The body region immediately above the lower back is the thorax. The thorax consists of the 12 thoracic vertebrae with their coinciding discs, and a rib on either side that wraps around the body connecting to the sternum or the surrounding cartilage. Some of these ribs do not connect, but still provide support and protection for the organs housed within. Though mobile, the thoracic spine provides considerable stability due to the its circumferential distribution.

The body region directly below the lower back is called the pelvis. The lumbar spine sits directly atop the sacrum, which is 5 boney vertebrae fused together to create a triangular structure. Connecting to the sacrum are the remaining pelvic bones that, much like the thorax, create a ring and attach together in the front of the body. Each articulation is supported by a network of ligaments that prohibits any substantial movement. These bones are also referred to as the hip bones because the femur articulates with them as well.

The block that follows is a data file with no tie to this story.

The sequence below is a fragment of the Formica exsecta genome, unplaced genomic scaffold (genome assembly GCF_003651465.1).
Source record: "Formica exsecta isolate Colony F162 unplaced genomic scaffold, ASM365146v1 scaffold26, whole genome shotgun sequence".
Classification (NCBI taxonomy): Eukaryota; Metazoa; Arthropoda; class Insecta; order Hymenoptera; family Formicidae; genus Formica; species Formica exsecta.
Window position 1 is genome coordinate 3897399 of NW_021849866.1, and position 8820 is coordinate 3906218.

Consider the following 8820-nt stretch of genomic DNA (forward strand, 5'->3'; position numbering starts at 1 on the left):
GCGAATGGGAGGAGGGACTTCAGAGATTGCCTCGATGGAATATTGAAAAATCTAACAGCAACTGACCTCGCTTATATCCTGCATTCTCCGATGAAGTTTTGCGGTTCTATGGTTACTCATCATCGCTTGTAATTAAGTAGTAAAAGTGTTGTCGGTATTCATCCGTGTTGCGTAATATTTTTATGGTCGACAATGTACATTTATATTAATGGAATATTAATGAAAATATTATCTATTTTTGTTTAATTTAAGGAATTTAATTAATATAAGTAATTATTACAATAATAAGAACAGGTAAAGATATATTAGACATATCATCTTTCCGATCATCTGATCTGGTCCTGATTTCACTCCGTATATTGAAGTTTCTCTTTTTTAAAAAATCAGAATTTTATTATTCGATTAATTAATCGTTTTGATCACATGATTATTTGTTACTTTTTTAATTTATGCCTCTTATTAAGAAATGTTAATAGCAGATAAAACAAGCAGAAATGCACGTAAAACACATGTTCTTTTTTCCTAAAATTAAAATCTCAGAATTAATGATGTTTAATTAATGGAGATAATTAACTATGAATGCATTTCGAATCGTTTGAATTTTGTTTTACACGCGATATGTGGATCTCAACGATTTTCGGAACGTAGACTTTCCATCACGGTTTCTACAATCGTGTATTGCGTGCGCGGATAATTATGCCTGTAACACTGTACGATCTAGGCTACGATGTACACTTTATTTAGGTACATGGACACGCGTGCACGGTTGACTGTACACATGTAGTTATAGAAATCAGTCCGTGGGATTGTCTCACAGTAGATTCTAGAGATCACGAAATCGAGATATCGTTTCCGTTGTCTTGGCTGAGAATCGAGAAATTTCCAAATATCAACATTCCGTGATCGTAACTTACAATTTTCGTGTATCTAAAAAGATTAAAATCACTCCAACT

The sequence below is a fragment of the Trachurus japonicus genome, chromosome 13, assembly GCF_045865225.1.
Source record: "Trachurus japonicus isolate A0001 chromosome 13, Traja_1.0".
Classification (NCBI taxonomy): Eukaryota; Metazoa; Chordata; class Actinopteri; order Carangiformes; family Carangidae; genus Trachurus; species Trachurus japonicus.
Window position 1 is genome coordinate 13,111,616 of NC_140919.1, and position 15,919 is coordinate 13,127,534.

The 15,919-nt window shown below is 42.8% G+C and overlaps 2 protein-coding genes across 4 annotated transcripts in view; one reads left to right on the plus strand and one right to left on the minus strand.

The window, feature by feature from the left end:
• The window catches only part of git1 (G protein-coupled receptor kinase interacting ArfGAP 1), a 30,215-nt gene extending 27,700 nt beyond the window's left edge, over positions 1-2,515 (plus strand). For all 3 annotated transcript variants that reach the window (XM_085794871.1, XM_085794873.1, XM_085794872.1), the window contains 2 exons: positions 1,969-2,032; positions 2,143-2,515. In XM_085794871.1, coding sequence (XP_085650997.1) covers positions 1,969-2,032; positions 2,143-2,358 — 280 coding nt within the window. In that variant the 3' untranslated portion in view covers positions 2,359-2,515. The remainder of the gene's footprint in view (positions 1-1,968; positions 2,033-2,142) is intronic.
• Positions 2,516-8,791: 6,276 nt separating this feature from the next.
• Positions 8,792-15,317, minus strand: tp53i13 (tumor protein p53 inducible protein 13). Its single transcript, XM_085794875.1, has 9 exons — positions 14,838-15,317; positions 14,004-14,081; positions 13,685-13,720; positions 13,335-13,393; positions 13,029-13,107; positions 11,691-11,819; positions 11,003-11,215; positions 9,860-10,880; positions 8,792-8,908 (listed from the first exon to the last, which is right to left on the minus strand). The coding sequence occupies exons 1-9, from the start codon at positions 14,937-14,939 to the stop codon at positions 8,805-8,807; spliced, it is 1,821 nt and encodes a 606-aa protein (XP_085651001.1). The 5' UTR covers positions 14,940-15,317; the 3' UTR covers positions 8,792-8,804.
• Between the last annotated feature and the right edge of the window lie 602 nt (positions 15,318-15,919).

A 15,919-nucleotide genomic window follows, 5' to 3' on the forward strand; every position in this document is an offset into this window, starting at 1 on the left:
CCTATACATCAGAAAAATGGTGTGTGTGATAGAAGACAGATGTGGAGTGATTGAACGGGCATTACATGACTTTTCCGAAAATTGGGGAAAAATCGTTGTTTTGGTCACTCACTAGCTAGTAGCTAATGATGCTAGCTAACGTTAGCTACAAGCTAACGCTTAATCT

Considering the anatomy, one can’t help but appreciate the juxtaposition of the lumbar spine as it relates to the adjacent body regions. The lumbar spine is an inherently mobile, and relatively unstable, area of the body. The thorax and pelvis have some of the largest muscles of the body (Latissimus Dorsi and Gluteus Maximus respectively) as well as some of the strongest inert tissues (Sacroiliac Ligament, and the Y-ligament). It makes sense that low back pain is a very common problem, and the number 1 most treated orthopedic condition.

So how may conventional powerlifting training help?

Well, first consider the seven most trained movements within the sport (i.e. squat, bench, deadlift, overhead press, pull-up, carry, and bent over row). These emulate functional tasks that we perform daily, tasks that my patients complain they cannot do well without pain (i.e. picking up objects, carrying child or briefcase, standing or sitting to various surfaces, lifting and reaching into cabinets overhead, pushing open doors, etc.).